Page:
Al Joad: That don’t sound like you, Ma. You never was like that before.
Ma Joad: I never had my house pushed over before. Never had my family stuck out on the road. Never had to lose everything I had in life. – (Grapes of Wrath)

To me at least, these stories are valuable. When stacked together they are news and these are the stories of real people whose miseries, by their preponderance, defeat any political spin or arguments of right and wrong. Because these people are our own people. They might have been rich or affluent a while back, but now they live here with us, with you and me.

Tom Joad: That ain’t it. It’s just, well as long as I’m an outlaw anyways… maybe I can do somethin’… maybe I can just find out something,’ just scrounge around and maybe find out what it is that’s wrong and see if they ain’t somethin’ that can be done about it. I ain’t thought it out all clear, Ma. I can’t. I don’t know enough. – (Grapes of Wrath)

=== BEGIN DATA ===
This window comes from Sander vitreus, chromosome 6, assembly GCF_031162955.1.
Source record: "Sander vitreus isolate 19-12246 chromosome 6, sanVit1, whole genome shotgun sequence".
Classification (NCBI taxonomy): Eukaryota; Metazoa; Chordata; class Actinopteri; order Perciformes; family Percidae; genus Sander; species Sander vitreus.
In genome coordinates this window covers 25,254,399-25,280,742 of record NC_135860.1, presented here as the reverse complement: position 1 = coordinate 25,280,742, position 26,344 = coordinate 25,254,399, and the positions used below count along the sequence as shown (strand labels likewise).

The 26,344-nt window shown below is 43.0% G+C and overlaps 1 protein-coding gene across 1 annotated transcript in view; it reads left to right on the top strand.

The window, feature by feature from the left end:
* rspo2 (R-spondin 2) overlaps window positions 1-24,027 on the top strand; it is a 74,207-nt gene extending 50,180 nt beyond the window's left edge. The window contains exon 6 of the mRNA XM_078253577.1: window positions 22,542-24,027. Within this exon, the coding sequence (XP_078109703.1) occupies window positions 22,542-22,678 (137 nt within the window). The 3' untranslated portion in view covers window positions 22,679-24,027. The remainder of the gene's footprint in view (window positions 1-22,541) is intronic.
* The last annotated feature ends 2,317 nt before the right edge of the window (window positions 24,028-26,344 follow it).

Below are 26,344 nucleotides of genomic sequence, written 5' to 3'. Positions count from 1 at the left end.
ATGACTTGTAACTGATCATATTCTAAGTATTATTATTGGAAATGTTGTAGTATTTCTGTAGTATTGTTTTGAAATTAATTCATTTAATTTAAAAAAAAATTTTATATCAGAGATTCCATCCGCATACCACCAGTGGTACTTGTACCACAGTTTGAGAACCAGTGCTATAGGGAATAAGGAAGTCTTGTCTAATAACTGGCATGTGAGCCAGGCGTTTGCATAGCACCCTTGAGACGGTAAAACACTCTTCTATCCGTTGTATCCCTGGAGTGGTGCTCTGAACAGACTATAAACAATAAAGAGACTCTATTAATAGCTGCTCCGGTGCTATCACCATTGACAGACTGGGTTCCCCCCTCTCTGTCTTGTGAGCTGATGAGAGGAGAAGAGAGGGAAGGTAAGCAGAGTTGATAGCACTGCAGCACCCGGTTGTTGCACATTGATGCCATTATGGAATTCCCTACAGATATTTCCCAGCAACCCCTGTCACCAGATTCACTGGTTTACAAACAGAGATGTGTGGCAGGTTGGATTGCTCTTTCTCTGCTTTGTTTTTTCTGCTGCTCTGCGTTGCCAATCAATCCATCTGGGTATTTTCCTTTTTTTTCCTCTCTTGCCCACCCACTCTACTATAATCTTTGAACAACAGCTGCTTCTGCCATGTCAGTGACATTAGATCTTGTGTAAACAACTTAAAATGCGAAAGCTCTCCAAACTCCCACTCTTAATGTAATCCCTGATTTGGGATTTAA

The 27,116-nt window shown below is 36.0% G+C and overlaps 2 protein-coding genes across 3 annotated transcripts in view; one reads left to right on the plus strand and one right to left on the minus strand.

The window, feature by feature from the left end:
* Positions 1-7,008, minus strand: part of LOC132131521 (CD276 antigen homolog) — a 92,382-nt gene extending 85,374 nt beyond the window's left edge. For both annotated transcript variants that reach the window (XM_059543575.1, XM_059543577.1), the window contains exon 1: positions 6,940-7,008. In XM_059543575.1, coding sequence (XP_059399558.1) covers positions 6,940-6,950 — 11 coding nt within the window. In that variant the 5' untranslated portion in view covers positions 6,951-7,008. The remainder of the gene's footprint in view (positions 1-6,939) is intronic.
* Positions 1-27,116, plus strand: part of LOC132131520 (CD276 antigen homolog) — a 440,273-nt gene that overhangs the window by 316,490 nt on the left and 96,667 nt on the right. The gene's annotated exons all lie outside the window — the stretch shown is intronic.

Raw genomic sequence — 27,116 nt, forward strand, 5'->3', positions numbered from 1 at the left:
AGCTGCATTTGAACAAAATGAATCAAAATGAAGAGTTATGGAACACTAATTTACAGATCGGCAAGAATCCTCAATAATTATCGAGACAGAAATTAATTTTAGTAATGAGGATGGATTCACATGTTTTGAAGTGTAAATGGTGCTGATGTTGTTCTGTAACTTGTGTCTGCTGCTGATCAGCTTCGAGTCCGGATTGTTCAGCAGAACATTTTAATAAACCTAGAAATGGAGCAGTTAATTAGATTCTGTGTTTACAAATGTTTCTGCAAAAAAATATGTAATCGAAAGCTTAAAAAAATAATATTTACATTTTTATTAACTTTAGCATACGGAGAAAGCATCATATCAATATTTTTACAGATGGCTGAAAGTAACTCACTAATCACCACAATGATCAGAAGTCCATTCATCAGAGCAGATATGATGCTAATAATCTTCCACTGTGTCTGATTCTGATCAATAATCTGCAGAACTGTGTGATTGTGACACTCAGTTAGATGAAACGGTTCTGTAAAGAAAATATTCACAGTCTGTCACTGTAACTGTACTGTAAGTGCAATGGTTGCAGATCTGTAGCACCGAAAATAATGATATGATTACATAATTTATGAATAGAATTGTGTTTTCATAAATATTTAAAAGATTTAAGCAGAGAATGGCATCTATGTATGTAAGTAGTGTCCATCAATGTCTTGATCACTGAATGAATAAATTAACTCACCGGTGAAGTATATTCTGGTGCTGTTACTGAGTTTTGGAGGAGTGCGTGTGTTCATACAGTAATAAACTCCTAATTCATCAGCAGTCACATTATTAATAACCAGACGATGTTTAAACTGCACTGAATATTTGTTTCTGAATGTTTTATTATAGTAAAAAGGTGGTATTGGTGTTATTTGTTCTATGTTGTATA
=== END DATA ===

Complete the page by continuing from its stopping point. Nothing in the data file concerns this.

There is no other in this thing, no purpose in writing other than to tell a human story which is both true, tragic and needing to be told. Apparently, that concept has grown quaint in modern media circles. For seven years before the outbreak of WW2, Ernie Pyle traveled the United States telling the stories of average Americans for the Scripps-Howard news service. During those days, Ernie lived in relative obscurity with few newspapers showing any interest his columns.

At the outbreak of the war, Ernie went overseas and wrote the stories of the GI’s far from home. He wasn’t doing anything that he hadn’t been doing all along. He was telling the stories of the common people. His dispatches weren’t filled with facts and figures or the fluff reports released by headquarters, Ernie’s dispatches were about the people.